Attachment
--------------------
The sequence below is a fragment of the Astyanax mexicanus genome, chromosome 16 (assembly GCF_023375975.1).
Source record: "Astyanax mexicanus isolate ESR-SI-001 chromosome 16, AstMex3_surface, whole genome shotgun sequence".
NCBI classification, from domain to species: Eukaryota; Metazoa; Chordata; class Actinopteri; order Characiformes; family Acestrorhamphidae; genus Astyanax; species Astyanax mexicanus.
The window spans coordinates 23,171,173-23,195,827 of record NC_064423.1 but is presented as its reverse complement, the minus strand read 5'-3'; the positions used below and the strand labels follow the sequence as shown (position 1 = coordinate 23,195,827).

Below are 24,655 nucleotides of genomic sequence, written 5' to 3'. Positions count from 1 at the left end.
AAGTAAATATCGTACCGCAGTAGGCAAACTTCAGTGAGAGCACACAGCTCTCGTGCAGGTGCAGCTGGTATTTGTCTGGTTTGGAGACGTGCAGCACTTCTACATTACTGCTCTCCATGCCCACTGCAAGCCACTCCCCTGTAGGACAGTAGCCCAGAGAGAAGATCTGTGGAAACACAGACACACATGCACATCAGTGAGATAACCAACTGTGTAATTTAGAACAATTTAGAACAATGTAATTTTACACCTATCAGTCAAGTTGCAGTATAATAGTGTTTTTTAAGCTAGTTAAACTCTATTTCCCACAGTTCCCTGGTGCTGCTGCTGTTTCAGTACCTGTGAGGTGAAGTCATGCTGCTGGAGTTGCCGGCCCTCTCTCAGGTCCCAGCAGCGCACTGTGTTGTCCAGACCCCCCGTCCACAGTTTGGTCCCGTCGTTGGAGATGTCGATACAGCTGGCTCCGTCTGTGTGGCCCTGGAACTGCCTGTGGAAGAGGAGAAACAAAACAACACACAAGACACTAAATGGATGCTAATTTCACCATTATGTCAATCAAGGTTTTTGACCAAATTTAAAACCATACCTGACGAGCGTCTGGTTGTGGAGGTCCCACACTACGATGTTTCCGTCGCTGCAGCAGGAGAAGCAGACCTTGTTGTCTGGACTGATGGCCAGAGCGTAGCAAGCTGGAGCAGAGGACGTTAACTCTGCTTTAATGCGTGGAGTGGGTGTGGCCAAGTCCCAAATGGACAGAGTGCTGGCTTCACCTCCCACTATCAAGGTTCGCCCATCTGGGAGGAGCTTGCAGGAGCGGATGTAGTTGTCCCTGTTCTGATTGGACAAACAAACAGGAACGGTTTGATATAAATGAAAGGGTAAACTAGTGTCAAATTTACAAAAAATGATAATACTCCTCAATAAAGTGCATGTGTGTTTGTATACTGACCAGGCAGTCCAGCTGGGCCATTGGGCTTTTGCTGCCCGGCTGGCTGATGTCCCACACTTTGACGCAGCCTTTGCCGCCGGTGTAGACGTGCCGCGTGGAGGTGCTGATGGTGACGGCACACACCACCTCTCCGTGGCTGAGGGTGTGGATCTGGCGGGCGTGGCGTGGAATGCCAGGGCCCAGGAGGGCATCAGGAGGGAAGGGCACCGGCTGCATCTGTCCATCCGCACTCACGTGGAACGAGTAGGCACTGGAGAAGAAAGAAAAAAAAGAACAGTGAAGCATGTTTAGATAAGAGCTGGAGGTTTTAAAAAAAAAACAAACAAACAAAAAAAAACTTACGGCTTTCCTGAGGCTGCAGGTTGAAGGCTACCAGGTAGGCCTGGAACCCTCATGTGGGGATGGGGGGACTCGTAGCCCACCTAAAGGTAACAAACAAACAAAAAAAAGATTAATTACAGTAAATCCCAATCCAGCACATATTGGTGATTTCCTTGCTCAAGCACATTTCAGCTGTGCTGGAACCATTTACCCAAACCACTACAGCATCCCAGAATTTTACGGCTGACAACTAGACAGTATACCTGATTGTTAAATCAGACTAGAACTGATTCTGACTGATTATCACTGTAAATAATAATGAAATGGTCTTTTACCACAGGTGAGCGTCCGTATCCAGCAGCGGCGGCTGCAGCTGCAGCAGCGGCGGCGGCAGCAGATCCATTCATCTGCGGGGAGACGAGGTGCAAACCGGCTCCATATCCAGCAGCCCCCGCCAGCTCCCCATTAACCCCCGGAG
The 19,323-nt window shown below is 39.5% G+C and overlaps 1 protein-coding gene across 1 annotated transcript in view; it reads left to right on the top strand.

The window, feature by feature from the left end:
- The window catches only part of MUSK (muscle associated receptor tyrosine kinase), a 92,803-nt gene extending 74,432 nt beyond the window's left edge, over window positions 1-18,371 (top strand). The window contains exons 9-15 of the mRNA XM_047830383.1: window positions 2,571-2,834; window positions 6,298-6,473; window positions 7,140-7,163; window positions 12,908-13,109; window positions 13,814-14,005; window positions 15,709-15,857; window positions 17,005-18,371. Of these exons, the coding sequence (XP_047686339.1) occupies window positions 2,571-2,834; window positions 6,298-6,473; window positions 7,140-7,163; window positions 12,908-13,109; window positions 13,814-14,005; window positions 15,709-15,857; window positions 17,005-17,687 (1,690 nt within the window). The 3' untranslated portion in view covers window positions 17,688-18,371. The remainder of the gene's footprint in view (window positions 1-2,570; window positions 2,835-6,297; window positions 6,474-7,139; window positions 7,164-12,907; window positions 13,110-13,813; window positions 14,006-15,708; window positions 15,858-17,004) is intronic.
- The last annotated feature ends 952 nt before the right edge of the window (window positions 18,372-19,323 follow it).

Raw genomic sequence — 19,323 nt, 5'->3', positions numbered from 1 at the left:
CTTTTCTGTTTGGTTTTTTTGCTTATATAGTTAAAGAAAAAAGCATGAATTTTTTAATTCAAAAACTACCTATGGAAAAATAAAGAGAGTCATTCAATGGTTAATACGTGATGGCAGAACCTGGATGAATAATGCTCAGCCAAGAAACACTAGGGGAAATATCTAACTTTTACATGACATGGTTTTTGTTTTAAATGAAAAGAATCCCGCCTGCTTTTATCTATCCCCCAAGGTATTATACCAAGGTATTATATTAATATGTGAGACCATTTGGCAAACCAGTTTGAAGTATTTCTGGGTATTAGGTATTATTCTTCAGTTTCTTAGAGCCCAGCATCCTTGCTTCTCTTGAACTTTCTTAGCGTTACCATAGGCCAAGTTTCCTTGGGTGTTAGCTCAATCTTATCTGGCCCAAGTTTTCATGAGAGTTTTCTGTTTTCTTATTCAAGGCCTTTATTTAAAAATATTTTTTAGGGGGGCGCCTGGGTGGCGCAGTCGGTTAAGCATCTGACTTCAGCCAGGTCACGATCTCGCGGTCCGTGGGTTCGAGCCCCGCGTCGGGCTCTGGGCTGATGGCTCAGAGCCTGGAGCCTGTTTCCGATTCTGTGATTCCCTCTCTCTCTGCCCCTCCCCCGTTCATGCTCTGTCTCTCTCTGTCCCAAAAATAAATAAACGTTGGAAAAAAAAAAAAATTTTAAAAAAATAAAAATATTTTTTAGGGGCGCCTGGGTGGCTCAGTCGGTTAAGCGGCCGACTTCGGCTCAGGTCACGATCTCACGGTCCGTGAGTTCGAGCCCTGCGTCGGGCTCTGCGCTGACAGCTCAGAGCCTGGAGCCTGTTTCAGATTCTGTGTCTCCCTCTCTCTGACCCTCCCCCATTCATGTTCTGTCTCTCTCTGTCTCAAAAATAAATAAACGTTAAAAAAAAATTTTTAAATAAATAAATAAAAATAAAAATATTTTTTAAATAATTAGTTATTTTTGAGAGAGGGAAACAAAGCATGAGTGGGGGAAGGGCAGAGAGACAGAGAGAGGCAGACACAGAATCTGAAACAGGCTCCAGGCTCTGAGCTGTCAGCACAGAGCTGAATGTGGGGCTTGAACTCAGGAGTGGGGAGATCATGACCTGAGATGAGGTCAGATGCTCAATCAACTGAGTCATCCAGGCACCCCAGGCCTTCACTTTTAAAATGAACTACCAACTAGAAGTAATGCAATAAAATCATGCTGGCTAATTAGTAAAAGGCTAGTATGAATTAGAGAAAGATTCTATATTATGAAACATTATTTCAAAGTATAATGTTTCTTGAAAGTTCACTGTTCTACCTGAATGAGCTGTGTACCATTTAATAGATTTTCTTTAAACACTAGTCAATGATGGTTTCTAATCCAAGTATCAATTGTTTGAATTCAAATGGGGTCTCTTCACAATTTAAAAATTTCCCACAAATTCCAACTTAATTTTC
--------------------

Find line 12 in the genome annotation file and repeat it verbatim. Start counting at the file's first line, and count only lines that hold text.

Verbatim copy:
CTTTTCTGTTTGGTTTTTTTGCTTATATAGTTAAAGAAAAAAGCATGAATTTTTTAATTCAAAAACTACCTATGGAAAAATAAAGAGAGTCATTCAATGGTTAATACGTGATGGCAGAACCTGGATGAATAATGCTCAGCCAAGAAACACTAGGGGAAATATCTAACTTTTACATGACATGGTTTTTGTTTTAAATGAAAAGAATCCCGCCTGCTTTTATCTATCCCCCAAGGTATTATACCAAGGTATTATATTAATATGTGAGACCATTTGGCAAACCAGTTTGAAGTATTTCTGGGTATTAGGTATTATTCTTCAGTTTCTTAGAGCCCAGCATCCTTGCTTCTCTTGAACTTTCTTAGCGTTACCATAGGCCAAGTTTCCTTGGGTGTTAGCTCAATCTTATCTGGCCCAAGTTTTCATGAGAGTTTTCTGTTTTCTTATTCAAGGCCTTTATTTAAAAATATTTTTTAGGGGGGCGCCTGGGTGGCGCAGTCGGTTAAGCATCTGACTTCAGCCAGGTCACGATCTCGCGGTCCGTGGGTTCGAGCCCCGCGTCGGGCTCTGGGCTGATGGCTCAGAGCCTGGAGCCTGTTTCCGATTCTGTGATTCCCTCTCTCTCTGCCCCTCCCCCGTTCATGCTCTGTCTCTCTCTGTCCCAAAAATAAATAAACGTTGGAAAAAAAAAAAAATTTTAAAAAAATAAAAATATTTTTTAGGGGCGCCTGGGTGGCTCAGTCGGTTAAGCGGCCGACTTCGGCTCAGGTCACGATCTCACGGTCCGTGAGTTCGAGCCCTGCGTCGGGCTCTGCGCTGACAGCTCAGAGCCTGGAGCCTGTTTCAGATTCTGTGTCTCCCTCTCTCTGACCCTCCCCCATTCATGTTCTGTCTCTCTCTGTCTCAAAAATAAATAAACGTTAAAAAAAAATTTTTAAATAAATAAATAAAAATAAAAATATTTTTTAAATAATTAGTTATTTTTGAGAGAGGGAAACAAAGCATGAGTGGGGGAAGGGCAGAGAGACAGAGAGAGGCAGACACAGAATCTGAAACAGGCTCCAGGCTCTGAGCTGTCAGCACAGAGCTGAATGTGGGGCTTGAACTCAGGAGTGGGGAGATCATGACCTGAGATGAGGTCAGATGCTCAATCAACTGAGTCATCCAGGCACCCCAGGCCTTCACTTTTAAAATGAACTACCAACTAGAAGTAATGCAATAAAATCATGCTGGCTAATTAGTAAAAGGCTAGTATGAATTAGAGAAAGATTCTATATTATGAAACATTATTTCAAAGTATAATGTTTCTTGAAAGTTCACTGTTCTACCTGAATGAGCTGTGTACCATTTAATAGATTTTCTTTAAACACTAGTCAATGATGGTTTCTAATCCAAGTATCAATTGTTTGAATTCAAATGGGGTCTCTTCACAATTTAAAAATTTCCCACAAATTCCAACTTAATTTTC